It is clear that solutions are not easy to find and oftentimes there is a trial and error process that needs to be followed, as there is no silver bullet and there are few clear indications on how problems that are deep seated, numerous and wide-ranging can be solved. What is clear is that people who find themselves on the wrong side of the poverty line need to be involved with any solution. Communication and education will go hand in hand with any grass-roots solutions that are to be found. Top down approaches, however well-intentioned, still need to be executed considering the realities faced by those implementing policies.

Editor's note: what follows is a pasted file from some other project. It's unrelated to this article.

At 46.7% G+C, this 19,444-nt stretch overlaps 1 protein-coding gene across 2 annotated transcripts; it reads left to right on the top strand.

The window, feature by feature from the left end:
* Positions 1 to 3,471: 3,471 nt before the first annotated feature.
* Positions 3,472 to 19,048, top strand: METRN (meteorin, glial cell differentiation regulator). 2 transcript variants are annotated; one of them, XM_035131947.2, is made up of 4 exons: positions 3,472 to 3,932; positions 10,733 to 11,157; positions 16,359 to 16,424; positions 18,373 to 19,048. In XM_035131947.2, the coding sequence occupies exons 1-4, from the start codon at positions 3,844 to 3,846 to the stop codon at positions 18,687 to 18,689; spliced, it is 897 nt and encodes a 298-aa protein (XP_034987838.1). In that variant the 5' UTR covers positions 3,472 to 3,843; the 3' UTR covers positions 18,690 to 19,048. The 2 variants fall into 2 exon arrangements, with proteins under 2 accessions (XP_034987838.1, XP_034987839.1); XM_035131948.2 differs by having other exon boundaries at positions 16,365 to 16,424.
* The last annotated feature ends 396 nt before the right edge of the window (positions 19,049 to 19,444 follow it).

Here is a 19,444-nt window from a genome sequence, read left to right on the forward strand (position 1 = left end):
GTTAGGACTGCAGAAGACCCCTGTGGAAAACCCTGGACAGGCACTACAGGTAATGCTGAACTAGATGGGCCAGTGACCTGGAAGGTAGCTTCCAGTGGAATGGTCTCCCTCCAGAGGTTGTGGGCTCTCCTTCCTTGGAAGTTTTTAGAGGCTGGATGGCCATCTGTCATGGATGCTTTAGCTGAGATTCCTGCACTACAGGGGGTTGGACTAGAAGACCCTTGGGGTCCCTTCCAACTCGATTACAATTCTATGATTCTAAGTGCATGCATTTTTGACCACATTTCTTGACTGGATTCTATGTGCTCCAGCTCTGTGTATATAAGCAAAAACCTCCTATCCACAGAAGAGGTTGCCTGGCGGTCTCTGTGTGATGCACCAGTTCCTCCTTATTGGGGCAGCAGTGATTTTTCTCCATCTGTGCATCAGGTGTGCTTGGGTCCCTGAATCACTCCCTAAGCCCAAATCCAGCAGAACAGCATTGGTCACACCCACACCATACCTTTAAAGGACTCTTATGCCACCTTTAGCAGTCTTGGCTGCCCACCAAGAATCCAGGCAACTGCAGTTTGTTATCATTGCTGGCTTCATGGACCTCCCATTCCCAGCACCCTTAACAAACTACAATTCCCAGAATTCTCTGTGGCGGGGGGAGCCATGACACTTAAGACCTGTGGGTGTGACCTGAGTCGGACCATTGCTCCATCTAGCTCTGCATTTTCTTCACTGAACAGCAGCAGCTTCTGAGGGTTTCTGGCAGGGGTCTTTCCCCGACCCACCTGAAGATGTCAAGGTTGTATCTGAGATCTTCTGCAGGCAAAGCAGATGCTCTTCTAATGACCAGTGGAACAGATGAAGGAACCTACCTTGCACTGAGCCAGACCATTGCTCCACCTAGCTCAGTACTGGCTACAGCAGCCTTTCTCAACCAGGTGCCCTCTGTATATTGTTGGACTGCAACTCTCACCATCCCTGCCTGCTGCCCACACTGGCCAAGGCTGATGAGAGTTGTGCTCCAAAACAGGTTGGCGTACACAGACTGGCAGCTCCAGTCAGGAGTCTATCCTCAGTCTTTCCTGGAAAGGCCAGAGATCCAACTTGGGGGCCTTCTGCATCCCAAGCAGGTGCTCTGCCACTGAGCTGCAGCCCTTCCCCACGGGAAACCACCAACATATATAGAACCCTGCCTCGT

Yamal continued to send money home, but before he left he told his father he was not going to send anymore back, as he was just drinking it away. He hoped his mother would keep the money a secret and save it or use it when necessary for the family. Maybe to help in case of a healthcare emergency.

Yamal’s mother was not able to keep the money secret. In a village very little stays hidden, and people are always gossiping. Yamal’s father found out about the money, and continued his drinking ways. Yamal stopped sending money home because he heard his father was still drinking, but this left him with a dilemma: his father may cut him off from his mother and siblings. In a country where family traditions trump an individual’s ability to transform the family’s fortunes, it would be difficult for Yamal to resist his father’s wishes for long.

What can the government do?